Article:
Since 2002, cleanups funded under the Great Lakes Legacy Act have removed nearly a million cubic yards of toxic sediments from rivers and harbors in the Great Lakes. These cleanups—a priority under the Great Lakes Regional Collaboration plan—are creating thousands of jobs and opportunities for additional economic development in Detroit, Cleveland, Milwaukee, Buffalo, Gary, Duluth and other Midwest urban areas. By investing $262.0 million in 2009 and an additional $240.0 million in 2010 for toxic sediment cleanup projects, which were identified by our states, we can put thousands of people to work in struggling urban areas throughout our region. According to our states, these projects are ready to go and spending these funds can immediately begin to create jobs and economic activity in our region, with lasting impacts.

Another job-generating opportunity is investing in the Clean Water State Revolving Fund. By investing in clean water infrastructure, we can put people to work tackling an important challenge of our times: aging water infrastructure and associated environmental, public health, and economic costs. It is estimated that for each $1 billion invested in clean water infrastructure, 47,000 jobs are generated. We recommend that the recovery package invest $10 billion in the Clean Water State Revolving Fund, resulting in 470,000 jobs nationally. In the Great Lakes region alone, a $10 billion national investment translates into $3.7 billion for the region and over 170,000 jobs that can establish a modern and environmentally sound water infrastructure system.

The negative economic impacts of aging infrastructure are well documented throughout the region and nation: from sewage-related closures every summer at Great Lakes beaches and water-borne illnesses and deaths to road damage, such as sinkholes caused by breaking water infrastructure. Old and ailing waste water treatment facilities are the cause of more than 23 billion gallons of raw sewage entering the Great Lakes in 2006. Stresses on our aging infrastructure are further compounded—until Congress acts—by reduced stream and wetland protections under the Clean Water Act as a result of recent Supreme Court decisions, further taxing water infrastructure that must compensate for lost natural filtration and water storage functions, for example. Also, climate change is expected to bring heavier rains that will inundate overtaxed waste water systems and lead to increased untreated sewage overflows in the Great Lakes. Addressing all of these threats will ensure the economic vitality of the Great Lakes and the nation’s resources, which we all depend on for jobs, drinking water, and quality of life.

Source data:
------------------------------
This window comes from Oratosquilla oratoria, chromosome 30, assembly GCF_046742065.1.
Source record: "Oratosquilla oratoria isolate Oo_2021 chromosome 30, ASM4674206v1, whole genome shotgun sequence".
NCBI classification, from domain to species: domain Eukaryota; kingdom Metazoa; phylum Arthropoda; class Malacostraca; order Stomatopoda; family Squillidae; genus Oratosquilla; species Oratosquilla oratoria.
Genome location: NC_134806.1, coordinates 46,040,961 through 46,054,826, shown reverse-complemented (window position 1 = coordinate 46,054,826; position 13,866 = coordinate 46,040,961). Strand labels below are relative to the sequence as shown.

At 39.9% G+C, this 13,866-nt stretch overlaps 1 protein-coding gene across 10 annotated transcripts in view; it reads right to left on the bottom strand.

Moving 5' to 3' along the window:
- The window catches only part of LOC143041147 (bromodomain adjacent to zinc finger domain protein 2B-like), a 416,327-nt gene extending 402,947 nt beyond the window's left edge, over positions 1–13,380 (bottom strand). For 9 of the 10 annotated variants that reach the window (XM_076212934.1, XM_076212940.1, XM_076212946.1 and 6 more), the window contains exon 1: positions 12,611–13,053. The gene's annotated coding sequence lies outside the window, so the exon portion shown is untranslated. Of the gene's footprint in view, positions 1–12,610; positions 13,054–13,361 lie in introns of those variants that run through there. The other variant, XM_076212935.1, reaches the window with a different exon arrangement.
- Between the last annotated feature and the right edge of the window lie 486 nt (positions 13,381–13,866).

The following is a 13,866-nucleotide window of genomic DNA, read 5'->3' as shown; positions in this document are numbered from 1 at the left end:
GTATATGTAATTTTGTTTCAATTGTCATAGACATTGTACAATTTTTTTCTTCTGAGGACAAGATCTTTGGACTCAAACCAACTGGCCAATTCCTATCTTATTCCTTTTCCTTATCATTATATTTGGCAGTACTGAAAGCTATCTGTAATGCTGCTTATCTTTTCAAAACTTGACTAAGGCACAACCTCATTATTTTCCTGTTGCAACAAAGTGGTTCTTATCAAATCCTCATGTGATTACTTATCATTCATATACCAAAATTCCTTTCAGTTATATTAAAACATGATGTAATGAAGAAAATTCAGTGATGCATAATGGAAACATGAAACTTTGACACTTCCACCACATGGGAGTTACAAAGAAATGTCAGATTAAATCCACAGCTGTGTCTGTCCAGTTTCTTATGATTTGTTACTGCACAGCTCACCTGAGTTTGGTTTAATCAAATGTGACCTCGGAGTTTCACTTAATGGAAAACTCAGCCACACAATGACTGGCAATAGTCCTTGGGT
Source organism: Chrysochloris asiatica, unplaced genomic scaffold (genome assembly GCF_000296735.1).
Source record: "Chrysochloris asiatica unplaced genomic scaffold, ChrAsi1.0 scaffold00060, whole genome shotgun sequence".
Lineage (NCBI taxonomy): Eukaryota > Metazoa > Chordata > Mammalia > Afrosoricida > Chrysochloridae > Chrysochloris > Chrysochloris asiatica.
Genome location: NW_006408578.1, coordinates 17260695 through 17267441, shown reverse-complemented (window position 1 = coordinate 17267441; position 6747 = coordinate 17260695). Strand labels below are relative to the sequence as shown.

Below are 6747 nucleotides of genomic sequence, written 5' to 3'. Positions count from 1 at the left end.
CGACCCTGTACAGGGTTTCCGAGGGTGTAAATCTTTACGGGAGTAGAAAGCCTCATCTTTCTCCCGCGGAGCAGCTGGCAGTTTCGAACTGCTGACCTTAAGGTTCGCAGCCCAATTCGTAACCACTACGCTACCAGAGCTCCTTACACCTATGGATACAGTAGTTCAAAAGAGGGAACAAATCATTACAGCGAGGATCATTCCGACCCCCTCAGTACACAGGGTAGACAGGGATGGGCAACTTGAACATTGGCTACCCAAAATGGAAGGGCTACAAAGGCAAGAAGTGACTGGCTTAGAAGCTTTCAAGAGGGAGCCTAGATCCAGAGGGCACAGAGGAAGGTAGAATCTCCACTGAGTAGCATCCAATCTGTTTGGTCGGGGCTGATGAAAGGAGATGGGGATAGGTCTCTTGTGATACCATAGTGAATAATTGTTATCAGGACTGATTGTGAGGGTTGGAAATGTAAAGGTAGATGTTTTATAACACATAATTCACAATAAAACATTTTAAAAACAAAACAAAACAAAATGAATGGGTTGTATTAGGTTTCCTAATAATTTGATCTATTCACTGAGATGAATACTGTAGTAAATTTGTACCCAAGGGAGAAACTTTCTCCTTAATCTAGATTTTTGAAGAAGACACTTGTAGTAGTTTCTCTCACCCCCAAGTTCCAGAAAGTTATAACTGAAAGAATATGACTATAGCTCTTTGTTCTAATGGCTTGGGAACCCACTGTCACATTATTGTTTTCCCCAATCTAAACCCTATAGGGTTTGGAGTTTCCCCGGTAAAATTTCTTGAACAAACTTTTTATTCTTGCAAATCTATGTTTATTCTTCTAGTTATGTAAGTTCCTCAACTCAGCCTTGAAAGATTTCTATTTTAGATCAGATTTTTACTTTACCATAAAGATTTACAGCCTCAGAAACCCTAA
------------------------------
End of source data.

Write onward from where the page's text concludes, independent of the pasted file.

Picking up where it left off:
We also support investing in ecosystem restoration programs, such as the U.S. Fish and Wildlife Service’s Great Lakes Fish and Wildlife Restoration Act program, to fund wetlands and habitat projects. Restoring habitat, aquatic ecosystems, and wetlands not only can reduce the overall cost of water infrastructure projects; they also contribute to our state’s hunting, fishing, and wildlife watching economies. These projects will also immediately generate jobs on par with other infrastructure pursuits--a $130 million dollar investment in ready-to-go restoration projects in the Great Lakes region will generate nearly 3,000 jobs.

We look forward to supporting legislation that builds economic opportunity and puts people back to work while enhancing environmental quality. Investing in clean water infrastructure, toxic sediment remediation, and habitat restoration accomplishes all three goals. We urge you to include these investments in the recovery package that we will consider next year.


cc: Senator Boxer, Chairman, Environment and Public Works
Senator Inhofe, Ranking Member, Environment and Public Works

(Photo: flickr vice48sr5005/